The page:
Microfinance is known as a path out of poverty that can also empower women. What’s the reality?
When visiting the northern reaches of West Bengal last April, I noticed that many of the women clients had borrowed the money to invest in their husband’s or their family business. For example, she might assist him in running a cycle repair shop, small retail business or work together in an agricultural undertaking. Typically the wife works alongside, with both family members playing a critical role. I noticed that the MFI loan life insurance only covers the borrower.
I asked a question. “What happens if the husband dies, and the wife cannot run the business on her own? How can she repay this loan? Is there any support for her?” At the time, the answer was “No”. I was concerned that while it appeared that so many were benefitting from these loans, a few borrowers might find themselves in a disastrous situation if saddled with a loan they cannot repay due to an untimely event.
Society for Model Gram Bikash (GBK) took this question to heart. They worked with the insurance company to cover the co-borrower as well. During our visit last week, we were able to participate in loan disbursements where both wife and husband were covered. Now, the family is protected if something happened to either the wife or her husband.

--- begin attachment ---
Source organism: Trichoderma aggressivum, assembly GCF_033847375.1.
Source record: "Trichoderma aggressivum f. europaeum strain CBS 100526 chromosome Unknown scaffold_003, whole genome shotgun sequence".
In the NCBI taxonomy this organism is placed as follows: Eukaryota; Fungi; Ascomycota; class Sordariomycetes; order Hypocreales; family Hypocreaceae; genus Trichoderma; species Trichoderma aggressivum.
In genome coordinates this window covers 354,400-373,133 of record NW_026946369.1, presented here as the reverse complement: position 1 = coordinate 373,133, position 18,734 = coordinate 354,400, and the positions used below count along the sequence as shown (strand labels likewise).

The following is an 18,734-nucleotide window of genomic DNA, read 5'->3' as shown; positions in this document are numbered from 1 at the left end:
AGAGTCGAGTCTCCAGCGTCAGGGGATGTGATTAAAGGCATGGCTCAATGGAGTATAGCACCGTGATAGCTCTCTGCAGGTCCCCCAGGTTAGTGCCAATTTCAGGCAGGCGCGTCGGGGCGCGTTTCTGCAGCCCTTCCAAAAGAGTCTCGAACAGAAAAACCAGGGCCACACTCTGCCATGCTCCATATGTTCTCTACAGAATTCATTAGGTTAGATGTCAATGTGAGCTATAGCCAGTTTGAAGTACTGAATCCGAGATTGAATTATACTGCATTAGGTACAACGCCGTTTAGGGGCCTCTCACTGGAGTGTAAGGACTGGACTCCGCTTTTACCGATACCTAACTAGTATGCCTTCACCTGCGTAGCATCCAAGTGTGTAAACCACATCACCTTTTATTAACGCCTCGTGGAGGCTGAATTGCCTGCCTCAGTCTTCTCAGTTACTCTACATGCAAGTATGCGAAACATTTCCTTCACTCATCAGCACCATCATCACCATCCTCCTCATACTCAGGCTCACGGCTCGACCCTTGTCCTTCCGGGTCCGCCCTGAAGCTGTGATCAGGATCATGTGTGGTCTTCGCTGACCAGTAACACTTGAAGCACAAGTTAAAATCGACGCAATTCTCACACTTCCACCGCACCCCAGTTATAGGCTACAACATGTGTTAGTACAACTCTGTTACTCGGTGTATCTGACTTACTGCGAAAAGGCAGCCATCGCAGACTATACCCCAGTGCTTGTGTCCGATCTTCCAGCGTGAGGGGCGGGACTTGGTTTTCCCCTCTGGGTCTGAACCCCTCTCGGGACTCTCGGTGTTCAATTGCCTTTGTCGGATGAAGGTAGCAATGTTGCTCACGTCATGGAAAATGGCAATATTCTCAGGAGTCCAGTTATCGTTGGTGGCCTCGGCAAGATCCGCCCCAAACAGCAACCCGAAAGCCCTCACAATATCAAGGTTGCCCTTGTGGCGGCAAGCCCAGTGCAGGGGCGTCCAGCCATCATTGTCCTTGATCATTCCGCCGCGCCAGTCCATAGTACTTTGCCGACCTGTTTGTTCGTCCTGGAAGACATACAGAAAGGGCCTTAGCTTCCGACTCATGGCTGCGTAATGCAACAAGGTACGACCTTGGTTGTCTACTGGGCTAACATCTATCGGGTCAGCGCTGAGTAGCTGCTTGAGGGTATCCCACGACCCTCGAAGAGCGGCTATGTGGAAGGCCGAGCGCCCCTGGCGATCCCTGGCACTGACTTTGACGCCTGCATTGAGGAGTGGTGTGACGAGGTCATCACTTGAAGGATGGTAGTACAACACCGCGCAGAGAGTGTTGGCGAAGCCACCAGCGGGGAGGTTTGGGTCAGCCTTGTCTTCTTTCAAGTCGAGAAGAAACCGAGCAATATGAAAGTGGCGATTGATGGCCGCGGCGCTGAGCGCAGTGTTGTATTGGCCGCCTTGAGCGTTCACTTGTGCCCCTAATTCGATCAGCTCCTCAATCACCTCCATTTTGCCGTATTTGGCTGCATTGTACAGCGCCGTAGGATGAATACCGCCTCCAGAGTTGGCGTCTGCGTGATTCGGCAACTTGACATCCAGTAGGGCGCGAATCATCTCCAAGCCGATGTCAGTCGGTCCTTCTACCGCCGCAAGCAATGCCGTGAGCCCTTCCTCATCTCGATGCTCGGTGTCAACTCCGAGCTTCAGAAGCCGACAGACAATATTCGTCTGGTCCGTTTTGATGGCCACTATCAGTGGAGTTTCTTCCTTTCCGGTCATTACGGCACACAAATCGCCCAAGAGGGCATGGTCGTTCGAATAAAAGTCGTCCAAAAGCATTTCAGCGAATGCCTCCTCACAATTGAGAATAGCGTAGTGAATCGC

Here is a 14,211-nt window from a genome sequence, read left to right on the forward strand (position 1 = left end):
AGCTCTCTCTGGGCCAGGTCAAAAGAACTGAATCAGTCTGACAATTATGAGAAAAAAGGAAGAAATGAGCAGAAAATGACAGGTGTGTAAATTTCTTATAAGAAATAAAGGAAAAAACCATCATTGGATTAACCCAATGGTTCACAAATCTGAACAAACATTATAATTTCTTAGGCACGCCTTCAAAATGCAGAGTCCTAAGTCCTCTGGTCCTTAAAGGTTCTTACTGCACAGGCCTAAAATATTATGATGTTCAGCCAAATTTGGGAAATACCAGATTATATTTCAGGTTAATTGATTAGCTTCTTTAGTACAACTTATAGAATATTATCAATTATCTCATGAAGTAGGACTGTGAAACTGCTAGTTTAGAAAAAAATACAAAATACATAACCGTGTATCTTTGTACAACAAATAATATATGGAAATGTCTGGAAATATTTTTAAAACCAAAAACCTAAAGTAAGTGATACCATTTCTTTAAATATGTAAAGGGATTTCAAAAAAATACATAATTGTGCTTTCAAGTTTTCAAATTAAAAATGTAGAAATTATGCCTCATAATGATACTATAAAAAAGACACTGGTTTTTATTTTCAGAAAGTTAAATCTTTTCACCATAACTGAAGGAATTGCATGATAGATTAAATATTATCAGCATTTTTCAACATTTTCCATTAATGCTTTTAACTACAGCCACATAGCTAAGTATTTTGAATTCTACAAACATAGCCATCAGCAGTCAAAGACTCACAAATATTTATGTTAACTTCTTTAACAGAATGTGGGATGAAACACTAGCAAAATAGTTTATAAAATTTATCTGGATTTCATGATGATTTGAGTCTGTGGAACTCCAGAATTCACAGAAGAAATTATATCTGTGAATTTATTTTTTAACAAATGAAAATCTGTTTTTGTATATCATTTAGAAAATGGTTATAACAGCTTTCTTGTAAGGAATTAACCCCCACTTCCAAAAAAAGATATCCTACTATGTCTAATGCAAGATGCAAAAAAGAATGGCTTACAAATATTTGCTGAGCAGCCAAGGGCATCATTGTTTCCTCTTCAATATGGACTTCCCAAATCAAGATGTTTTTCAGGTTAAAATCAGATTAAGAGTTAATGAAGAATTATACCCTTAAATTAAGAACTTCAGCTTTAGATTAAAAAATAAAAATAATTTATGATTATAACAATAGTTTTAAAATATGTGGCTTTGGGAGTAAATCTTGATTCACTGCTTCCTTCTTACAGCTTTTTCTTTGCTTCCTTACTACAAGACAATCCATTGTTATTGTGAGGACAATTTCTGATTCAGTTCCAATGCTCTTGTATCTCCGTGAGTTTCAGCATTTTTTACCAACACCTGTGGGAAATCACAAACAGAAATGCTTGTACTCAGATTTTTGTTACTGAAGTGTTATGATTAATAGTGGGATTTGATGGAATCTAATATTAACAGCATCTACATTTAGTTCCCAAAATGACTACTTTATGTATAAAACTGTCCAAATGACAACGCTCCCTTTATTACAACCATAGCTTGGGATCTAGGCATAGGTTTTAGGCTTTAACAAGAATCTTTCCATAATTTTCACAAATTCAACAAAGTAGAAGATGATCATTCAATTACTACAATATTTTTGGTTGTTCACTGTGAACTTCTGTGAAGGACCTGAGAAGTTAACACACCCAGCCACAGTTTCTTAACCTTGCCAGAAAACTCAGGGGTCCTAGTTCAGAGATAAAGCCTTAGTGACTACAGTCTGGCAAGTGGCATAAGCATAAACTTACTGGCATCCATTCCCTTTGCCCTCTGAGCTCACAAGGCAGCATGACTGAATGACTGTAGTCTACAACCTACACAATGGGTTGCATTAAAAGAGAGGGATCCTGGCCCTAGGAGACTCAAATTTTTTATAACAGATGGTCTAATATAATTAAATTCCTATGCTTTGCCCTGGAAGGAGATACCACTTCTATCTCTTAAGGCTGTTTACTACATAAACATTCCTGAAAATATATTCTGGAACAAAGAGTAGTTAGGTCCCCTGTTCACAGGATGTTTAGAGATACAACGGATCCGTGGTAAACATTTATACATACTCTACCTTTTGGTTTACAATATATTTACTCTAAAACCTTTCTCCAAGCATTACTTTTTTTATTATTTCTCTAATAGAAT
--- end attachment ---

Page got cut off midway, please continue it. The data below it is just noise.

It’s a small thing. It won’t change the world. But it will change the world for the borrower who finds herself in the midst of a tragedy. Her husband’s funeral will be paid, her loan forgiven, and she can pick up the pieces and work out the next steps needed to take care of her family.
The devil is in the details; even the smallest of changes can add up to make a big difference. BankersLab is proud to support Grameen Foundation Bankers without Borders who provide technical support and capacity building for Microfinance. Our aspiration is to help to make small changes which eventually add up.